Spread over an area of 500 acres, Dharavi, in Mumbai, India, is known to be one of the largest slums in the entire world. Home to more than 300,000 people, the locality has become a major commercial center, exporting pottery, textile and leather products to different parts of the globe. Architectural firm, Ganti + Associates (GA) Design, has recently won an international competition for its incredibly innovative shipping container skyscraper plan, which aims at providing sustainable, cheap housing to the hundreds of thousands of Dharavi residents.
According to the developers, the concept is based on the fact that shipping containers can be easily stacked on top of each other, without the need for additional support. The plan proposes the construction of a 100-m (around 328 ft) tall tower, consisting of approximately 32 floors, that are in turn held together by an intricate network of steel girders. The building’s staggered exterior features carefully-arranged shipping containers, painted in a variety of bright colors.
Comprised of three standard size containers, each apartment houses two bedrooms, a study, two toilets, a kitchen and a separate dining space, a lounge and a deck area. The units are arranged, horizontally, around a central space, containing the stairs and the elevators. Such an alignment ensures optimal availability of natural lighting, while also creating a sense of spaciousness. Additionally, the corridors are lined with recycled terracotta latticework, made by the local potters, for the purpose of increased ventilation. Speaking about the concept, a member of the jury said:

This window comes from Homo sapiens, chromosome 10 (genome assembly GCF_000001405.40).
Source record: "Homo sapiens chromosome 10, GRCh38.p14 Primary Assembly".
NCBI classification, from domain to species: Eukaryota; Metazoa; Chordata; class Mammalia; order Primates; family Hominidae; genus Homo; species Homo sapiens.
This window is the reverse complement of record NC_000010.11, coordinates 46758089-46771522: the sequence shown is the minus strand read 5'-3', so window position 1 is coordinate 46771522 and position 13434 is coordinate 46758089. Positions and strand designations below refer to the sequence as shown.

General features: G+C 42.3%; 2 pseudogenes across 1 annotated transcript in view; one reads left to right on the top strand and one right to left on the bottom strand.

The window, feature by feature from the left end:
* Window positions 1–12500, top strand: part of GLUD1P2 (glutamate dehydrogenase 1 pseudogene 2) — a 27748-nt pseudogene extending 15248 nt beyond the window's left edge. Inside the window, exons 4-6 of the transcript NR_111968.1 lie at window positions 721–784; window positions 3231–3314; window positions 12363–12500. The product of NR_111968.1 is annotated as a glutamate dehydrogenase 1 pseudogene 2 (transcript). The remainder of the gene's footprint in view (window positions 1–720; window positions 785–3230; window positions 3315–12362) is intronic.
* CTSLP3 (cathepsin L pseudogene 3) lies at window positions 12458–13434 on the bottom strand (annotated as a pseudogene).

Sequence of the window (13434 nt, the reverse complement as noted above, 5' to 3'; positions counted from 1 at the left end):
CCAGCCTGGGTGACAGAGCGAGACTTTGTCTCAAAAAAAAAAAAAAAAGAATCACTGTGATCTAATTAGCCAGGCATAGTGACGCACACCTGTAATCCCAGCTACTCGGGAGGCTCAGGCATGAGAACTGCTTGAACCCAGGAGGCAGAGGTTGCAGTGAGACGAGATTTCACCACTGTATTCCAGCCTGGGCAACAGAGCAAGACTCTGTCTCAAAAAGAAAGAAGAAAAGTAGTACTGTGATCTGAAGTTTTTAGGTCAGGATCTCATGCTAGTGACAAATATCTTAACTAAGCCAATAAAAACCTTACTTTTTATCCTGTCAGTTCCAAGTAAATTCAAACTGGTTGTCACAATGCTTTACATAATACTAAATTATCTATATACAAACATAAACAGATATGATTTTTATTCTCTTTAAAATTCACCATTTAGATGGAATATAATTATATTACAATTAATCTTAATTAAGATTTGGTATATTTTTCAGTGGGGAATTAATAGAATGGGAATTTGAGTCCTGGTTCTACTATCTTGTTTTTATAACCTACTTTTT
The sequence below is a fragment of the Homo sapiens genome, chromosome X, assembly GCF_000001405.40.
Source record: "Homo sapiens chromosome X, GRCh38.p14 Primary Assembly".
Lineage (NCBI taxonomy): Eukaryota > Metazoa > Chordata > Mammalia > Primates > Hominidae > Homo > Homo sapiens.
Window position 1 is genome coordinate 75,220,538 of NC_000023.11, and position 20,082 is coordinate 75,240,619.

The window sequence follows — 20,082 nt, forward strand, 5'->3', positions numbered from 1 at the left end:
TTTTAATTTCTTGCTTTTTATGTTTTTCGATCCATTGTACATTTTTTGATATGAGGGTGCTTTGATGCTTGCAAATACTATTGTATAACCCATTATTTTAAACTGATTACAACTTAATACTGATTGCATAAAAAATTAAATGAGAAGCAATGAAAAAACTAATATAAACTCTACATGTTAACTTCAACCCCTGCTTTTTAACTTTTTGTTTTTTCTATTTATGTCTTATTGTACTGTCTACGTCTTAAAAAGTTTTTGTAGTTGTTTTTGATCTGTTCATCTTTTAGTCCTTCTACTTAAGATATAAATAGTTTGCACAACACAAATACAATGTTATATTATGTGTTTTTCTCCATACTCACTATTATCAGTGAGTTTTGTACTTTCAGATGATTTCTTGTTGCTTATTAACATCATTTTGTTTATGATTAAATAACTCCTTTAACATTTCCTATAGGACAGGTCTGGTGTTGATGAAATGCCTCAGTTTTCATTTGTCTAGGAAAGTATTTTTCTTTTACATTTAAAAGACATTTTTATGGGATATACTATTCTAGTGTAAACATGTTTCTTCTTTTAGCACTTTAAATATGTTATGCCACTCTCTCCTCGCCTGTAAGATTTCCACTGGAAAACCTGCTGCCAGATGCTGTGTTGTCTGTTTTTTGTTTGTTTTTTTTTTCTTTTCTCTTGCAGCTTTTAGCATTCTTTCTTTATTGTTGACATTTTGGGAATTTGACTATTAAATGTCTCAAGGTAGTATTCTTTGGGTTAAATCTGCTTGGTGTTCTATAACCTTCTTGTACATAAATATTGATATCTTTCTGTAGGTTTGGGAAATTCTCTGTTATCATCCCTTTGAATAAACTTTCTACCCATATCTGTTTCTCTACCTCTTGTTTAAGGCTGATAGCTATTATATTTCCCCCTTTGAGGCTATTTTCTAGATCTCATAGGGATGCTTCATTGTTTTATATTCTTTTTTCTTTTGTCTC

This project presented an overall understanding of the site context, the community, culture and need for improved living standards. The panel liked the clean configuration of a development that could be repeated and adapted to create a district preventing the re-creation of another slum.
Central to the plan is the importance given to sustainability in both design and building technology. According to the architects, easy availability of recycled shipping containers, from the nearby sea ports, actually helps reduce construction costs. Furthermore, the proposal boasts an array of eco-friendly credentials, including roof-mounted solar panels and micro wind turbines for extra energy production. The interiors are lit by highly-efficient LEDs that cut down the building’s total power consumption. The jury added:
It is a proposal that rightly addressed the issues of sustainability, circulation, energy use, ventilation and lighting by the cleaver adjustment of the containers to allow light through to the other modules. A straight forward convincing solution in terms of form, configuration, distribution and function.
Despite its impressive features, the design fails to address the problem of solar heat gain, especially since steel shipping containers are known for their lack of insulation, against heat and cold alike.
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